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I’ve started every school year I can remember with a new pair of shoes. My annual excursion to Aldo shoes was nothing less than a ritual, and never more so than on September 1, 2001, a little more than a week before my first day at Wagner Middle School in Midtown Manhattan. On the one hand Wagner had a school band that played at Carnegie Hall every spring; it also claimed a new crop every year who took it upon themselves to smash the windows of the nearby Starbucks. The parents who dropped their kids off the first morning of sixth grade came from all walks of life. Some weren’t around to care about the first day of school. Some dashed off to Wall Street. I remember agonizing over whether to get suede moccasins or black leather loafers. It seemed like a really vital decision at the time. I went with the latter.
I had gone shoe shopping straight from a boat ride around the Hudson River with my parents. My uncle had just gotten a mini sailboat and wanted to take us out. I remember the conversation that morning so clearly. I’d been born and raised in New York City and seen the World Trade Center only twice in my life (I’ve seen the Statue of Liberty once from a distance. Hard-core New Yorker.) It was about time I got acquainted with the Financial District. So off we went. My uncle docked the boat in the river, right in front of the towers, and we ate lunch. Imagine that.
On September 11, 2001, my mom brought me to Wagner for my second day of middle school, a little before 8 a.m. My memories of the morning are tainted by the pain of my new shoes. They turned out to be wholesale Made-in-China, man-made rather than leather. By second period my feet were torn apart, bloody and covered in blistering sores. I cursed Aldo for ruining everything.
Second period was French class. We were probably conjugating être when our teacher got a call. He seemed perplexed and told us to entertain ourselves while he stepped outside. We spent the better part of the next hour playing truth or dare while our teacher fielded phone calls and babysat. As far as I was concerned, nothing was wrong, and I’d just gotten a free period. We were all eleven years old and cell-phone-less, and downtown seemed worlds away.
Thirty blocks south, my mom was crowded around a television at her Park Avenue office, watching the first tower collapse over and over again. She stood, paralyzed, as her best friend and coworker received a phone call from the plane headed into the second tower, and watched live as her coworker’s sister flew to her death.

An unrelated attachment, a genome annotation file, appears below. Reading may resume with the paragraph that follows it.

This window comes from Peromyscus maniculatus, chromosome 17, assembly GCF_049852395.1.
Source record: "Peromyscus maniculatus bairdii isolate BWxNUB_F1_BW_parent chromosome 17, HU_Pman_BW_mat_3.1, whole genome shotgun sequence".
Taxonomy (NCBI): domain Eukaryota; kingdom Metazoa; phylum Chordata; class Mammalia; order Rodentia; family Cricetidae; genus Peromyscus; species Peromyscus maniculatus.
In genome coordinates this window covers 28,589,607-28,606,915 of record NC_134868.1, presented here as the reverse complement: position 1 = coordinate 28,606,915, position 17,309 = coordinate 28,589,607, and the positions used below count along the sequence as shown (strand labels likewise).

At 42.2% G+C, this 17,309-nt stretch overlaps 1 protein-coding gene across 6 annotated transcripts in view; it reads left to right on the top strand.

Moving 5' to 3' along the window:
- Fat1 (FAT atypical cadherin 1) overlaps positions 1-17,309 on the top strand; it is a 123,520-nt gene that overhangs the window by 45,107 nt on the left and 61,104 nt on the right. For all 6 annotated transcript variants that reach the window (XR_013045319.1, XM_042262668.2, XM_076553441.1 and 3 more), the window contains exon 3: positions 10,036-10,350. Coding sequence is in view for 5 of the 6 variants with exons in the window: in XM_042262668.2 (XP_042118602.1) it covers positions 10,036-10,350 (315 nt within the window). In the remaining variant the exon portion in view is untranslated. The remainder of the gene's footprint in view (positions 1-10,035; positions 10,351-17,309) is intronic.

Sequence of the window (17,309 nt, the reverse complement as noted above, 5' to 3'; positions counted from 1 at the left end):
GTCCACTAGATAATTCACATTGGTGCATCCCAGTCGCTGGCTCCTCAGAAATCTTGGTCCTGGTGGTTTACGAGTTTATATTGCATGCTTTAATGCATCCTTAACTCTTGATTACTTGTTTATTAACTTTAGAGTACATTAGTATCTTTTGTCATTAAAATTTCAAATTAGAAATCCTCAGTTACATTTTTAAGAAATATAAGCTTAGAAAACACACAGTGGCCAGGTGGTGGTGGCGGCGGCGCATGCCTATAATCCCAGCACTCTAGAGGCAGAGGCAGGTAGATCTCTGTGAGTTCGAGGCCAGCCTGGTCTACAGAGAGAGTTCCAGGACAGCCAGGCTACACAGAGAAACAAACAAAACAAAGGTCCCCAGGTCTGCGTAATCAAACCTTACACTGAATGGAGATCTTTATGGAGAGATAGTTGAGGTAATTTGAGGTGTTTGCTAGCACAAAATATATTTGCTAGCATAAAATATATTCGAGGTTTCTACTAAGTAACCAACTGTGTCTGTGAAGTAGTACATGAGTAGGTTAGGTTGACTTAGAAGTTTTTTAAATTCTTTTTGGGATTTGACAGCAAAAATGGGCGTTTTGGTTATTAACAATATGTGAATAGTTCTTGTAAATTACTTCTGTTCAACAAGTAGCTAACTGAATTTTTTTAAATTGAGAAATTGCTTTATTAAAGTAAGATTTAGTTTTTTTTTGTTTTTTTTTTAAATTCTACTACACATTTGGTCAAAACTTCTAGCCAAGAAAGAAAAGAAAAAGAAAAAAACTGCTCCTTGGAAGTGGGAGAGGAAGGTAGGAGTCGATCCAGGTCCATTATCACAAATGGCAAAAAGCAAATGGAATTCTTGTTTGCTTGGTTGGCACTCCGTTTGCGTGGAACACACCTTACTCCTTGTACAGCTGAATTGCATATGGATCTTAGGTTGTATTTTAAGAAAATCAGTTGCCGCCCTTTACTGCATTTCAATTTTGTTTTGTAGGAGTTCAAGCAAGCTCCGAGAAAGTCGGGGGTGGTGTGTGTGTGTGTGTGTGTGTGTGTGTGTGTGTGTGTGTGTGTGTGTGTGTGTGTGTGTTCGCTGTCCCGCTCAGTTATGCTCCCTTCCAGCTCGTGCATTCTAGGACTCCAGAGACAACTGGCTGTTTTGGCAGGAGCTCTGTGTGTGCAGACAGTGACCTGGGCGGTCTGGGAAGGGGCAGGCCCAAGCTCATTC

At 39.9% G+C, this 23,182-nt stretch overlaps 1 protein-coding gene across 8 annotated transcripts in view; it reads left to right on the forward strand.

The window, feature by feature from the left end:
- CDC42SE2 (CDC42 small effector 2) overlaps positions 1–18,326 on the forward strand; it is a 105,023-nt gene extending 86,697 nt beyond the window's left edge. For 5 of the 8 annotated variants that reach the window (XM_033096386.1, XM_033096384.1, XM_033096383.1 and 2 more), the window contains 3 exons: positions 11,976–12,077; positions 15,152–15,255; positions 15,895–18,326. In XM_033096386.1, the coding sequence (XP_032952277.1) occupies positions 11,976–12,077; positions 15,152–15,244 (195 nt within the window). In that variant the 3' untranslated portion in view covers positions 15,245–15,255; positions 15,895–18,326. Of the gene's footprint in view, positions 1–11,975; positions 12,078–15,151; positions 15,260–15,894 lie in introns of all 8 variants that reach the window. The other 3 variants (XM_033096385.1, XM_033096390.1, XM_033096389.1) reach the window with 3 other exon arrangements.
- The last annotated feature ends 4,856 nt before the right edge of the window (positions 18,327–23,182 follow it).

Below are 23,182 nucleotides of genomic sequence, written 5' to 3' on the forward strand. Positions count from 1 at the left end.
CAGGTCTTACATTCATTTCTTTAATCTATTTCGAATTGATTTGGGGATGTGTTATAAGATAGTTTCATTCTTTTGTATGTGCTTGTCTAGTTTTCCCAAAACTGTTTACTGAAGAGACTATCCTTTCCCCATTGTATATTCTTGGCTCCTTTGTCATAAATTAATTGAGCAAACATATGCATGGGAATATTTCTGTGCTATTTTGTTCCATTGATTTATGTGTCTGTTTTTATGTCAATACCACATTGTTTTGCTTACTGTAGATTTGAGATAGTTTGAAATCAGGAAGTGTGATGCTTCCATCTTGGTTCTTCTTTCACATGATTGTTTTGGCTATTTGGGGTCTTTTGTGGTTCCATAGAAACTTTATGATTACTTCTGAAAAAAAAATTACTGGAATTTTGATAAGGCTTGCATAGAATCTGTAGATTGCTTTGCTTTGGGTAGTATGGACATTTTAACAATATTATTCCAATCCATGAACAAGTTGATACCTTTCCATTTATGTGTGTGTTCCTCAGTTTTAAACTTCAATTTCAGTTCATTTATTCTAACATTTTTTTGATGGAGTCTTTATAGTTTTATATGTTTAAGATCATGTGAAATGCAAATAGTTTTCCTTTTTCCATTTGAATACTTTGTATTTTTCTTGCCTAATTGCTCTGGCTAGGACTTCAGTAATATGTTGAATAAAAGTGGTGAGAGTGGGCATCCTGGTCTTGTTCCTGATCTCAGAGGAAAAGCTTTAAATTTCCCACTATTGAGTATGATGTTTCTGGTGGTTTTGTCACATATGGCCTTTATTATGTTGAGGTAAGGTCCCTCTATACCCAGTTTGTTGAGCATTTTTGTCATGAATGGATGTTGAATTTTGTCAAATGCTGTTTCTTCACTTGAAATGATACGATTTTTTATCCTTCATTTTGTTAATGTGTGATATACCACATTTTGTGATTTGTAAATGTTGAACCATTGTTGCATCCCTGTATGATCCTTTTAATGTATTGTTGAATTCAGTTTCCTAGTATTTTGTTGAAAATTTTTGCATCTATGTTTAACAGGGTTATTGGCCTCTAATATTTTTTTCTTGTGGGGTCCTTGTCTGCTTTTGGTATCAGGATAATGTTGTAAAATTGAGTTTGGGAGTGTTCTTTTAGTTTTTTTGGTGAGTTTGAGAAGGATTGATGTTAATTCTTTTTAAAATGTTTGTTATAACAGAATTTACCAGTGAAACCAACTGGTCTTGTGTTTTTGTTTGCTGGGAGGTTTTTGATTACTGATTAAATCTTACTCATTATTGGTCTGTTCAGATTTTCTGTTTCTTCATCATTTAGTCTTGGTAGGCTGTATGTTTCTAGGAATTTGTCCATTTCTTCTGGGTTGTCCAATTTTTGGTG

Third period rolled around, and the entire school was summoned to the auditorium. A voice at the front asked whether anyone had parents working in the World Trade Center. I can’t be sure how many hands flew up but I can remember that there were many of them. At one point, a flock of Humanities teachers surrounded a sixth-grader in the front row and quickly ushered her out of the auditorium. We later found out that both her parents worked at the Twin Towers, and we never saw her again.
At the time, my understanding of what had happened was that there had been a huge explosion of some sort, leading to the collapse of the Towers. I had faith that everything would be okay and that the people working at the World Trade Center would be rescued from beneath the rubble. I was confused when parents began trickling into our school ten minutes later, removing their children from classes.
Around 11 a.m., my mom and aunt arrived for my cousin and me. At this point my shoes were making it impossible to walk and I asked if there was any chance we could take a taxi home to Queens. My aunt tried to persuade my mom that we should sleep at their apartment nearby. My mom was resolute: we had to make our way to Astoria. End of story.
And so we walked. With each step in my Aldo clogs the coarse leather stabbed my insoles. We walked 17 blocks until we reached the entrance to the Queensboro Bridge. No cars were in sight; only crowded masses, huddled together and walking across in packs. It seemed like a mass exodus, the kind I’d then only known to associate with Holocaust memoirs and refugee narratives. Yet these New Yorkers moved with a frightening sort of nervous velocity, a collective panicked dash across an expanse that stretches about 7,500 feet between two boroughs of the fastest city on earth. People were walking fast. No one spoke, but everyone seemed to communicate with eyes peeking out from headscarves and surgical masks. Some stationed themselves at various points of the bridge, handing out cups of water. It seemed the last place to be hours after a terrorist attack on the city. But on everyone plowed.
Years later, sitting down to write about this day, I still associate the events of 9/11 with the blistering soles of my feet and the way my mom and I ran across that bridge with so many others. We were running above the water, just like days ago we’d been one of the last to sail in front of the Towers. In the thousands of times I’ve crossed that bridge by car since then, heading into the city for school, I’ve never once forgotten crossing it back the other way on foot.
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